How is church missions mobilization different?

Most of the resources in the missions world referring to mobilization actually refer to mobilization of individuals. They want to get individuals committed to becoming missionaries. Propempo recommends and provides links to lots of good resources and well-intentioned organizations that think of mobilization in terms of the individual. But, that is not what we’re talking about here.

Local church missions mobilization is intentionally mobilizing the whole congregation of a local church (as much as possible) toward involvement in the Great Commission.  Church mobilization seeks to educate, motivate, and provide opportunities for the church to be involved personally and to develop a sense of ownership in every aspect of missions and missionary ministry.

Local church missions mobilization is usually within the scope of one or more staff members of the church and/or a missions team or missions committee or missions board which handles the unique responsibilities of promoting and managing missions interests of the church. Due to the amount of information and relationships which must be processed on a continual and timely basis, Propempo recommends that a designated group of specialists, as a “missions team” or “missions committee”, the authorized to have responsibility for this function.

Often, in order to have the full attention and commitment of the church in the arena of missions, the missions team or missions committee must work closely with the pastoral staff and leadership body of the church. So, one of the significant differences between local church missions mobilization and the mobilization of individuals is the skill and dynamic of coordination, communication, and focus of multiple layers of leadership and relationships within the church and its extended ministries.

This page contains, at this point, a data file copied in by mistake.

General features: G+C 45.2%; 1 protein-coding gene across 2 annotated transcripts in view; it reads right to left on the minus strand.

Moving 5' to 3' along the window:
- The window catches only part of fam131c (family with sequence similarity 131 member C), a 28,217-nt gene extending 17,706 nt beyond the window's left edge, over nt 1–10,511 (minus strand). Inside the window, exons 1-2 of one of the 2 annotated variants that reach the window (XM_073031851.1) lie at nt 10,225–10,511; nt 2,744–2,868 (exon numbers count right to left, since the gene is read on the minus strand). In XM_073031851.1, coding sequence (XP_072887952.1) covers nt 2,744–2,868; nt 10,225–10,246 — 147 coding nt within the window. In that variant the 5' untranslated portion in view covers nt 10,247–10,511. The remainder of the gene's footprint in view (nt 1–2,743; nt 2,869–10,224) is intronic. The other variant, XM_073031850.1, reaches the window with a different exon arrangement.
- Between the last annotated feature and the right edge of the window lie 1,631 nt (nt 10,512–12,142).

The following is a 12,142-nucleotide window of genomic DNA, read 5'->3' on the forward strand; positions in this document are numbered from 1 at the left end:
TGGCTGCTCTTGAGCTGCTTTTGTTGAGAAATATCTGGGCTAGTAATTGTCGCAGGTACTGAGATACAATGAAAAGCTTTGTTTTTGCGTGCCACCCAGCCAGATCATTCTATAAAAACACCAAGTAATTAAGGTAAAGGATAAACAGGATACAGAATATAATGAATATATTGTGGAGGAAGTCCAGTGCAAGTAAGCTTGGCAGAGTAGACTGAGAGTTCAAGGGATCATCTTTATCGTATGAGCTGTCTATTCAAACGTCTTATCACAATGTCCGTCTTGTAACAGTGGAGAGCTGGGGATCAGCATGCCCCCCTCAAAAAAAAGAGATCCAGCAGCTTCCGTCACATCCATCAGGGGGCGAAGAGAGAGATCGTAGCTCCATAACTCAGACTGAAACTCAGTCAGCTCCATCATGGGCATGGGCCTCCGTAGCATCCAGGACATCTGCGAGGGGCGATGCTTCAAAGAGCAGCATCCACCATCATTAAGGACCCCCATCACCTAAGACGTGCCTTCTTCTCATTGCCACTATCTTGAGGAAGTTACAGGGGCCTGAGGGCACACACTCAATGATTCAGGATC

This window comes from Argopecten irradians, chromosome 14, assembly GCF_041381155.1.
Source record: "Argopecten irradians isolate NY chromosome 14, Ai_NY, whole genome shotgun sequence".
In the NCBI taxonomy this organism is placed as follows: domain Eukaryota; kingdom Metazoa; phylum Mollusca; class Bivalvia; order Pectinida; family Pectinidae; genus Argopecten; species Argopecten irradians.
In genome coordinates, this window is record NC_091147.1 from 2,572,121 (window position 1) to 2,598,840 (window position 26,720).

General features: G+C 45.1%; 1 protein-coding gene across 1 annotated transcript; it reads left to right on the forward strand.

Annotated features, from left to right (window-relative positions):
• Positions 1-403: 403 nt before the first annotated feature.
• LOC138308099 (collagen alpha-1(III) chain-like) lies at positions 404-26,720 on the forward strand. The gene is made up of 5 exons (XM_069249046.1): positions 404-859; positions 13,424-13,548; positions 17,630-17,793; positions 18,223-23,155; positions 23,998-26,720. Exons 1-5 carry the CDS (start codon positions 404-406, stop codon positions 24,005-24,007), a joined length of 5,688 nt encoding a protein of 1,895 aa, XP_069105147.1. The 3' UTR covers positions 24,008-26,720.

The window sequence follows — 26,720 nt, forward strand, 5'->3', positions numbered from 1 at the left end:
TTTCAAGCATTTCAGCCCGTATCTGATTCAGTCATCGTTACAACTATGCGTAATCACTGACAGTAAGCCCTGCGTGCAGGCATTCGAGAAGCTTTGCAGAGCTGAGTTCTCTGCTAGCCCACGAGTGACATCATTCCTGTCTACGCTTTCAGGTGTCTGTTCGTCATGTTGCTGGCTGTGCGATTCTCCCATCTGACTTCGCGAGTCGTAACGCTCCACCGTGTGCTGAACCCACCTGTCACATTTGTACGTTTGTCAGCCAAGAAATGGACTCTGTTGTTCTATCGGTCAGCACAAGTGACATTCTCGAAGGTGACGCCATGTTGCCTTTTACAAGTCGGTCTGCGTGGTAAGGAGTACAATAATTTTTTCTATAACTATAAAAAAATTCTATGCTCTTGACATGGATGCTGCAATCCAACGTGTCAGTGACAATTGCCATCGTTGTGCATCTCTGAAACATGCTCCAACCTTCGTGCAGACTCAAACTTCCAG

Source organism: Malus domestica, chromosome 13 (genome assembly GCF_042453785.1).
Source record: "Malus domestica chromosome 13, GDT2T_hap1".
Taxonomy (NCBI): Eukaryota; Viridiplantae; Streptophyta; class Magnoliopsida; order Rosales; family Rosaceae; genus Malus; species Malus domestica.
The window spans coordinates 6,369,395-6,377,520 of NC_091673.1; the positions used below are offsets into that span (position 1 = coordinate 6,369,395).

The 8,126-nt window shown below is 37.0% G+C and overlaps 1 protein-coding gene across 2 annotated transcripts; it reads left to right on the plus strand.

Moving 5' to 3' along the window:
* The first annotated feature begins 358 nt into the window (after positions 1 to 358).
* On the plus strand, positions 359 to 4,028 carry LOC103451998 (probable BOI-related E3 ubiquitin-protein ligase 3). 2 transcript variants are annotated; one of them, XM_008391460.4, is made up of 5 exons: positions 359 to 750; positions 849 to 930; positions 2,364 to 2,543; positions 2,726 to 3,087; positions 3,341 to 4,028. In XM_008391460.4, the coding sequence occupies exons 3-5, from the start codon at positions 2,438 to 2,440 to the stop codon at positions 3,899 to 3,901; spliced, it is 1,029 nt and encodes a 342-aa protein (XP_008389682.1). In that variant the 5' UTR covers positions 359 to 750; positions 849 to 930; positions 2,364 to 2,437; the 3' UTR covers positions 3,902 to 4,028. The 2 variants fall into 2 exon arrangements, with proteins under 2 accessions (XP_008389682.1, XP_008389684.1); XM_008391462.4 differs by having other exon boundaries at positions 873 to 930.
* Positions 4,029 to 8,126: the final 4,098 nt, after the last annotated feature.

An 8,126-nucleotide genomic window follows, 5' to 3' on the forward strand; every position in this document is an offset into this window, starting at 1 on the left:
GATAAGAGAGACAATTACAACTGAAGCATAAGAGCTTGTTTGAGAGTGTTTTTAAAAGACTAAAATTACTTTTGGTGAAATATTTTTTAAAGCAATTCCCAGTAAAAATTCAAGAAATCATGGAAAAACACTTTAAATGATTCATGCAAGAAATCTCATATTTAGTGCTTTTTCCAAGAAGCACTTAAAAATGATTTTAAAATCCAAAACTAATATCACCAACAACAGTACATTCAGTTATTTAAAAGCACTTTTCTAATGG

Church missions mobilization is challenging and exciting. It is incredible to see “the lights turn on” for a whole congregation. It is amazing to see the fruit of a church fired up for missions begin to give more, pray more, expect more, then become much more focused on kingdom values. The ripple effect of doing missions well impacts all the ministries of the church and the mindsets of its members. Growing to be more outwardly focused as a congregation of world Christians is worth the work and sacrifice. Seeing well-trained servants sent into cross-cultural ministry, both short-term and long-term, has exponential, catalytic power for everyone involved.

Ralph Winter, founder and director of the US Center for World Missions, dedicated much of his life and efforts toward individual mobilization. This following quote is significant for highlighting the priority of mobilization. It has even greater importance when applied to a biblical church centered view of mobilization. He said, “Suppose I had a thousand college seniors in front of me who asked me where they ought to go to make a maximum contribution to Christ’s global cause. What would I tell them? I would tell them to mobilize. All of them.”

p.s. – Here’s a short list of ministries typically focused on individual mobilization:
    Caleb Project (dissolved)
    US Center for World Missions
    the “Perspectives on the World Christian Movement” course (“Perspectives”)
    The Traveling Team
    “Going Deeper” retreats
    Finishers Project
    Urbana
    “Passion” conference

Come back to this page for future additions of comments, links, and downloadable resources.

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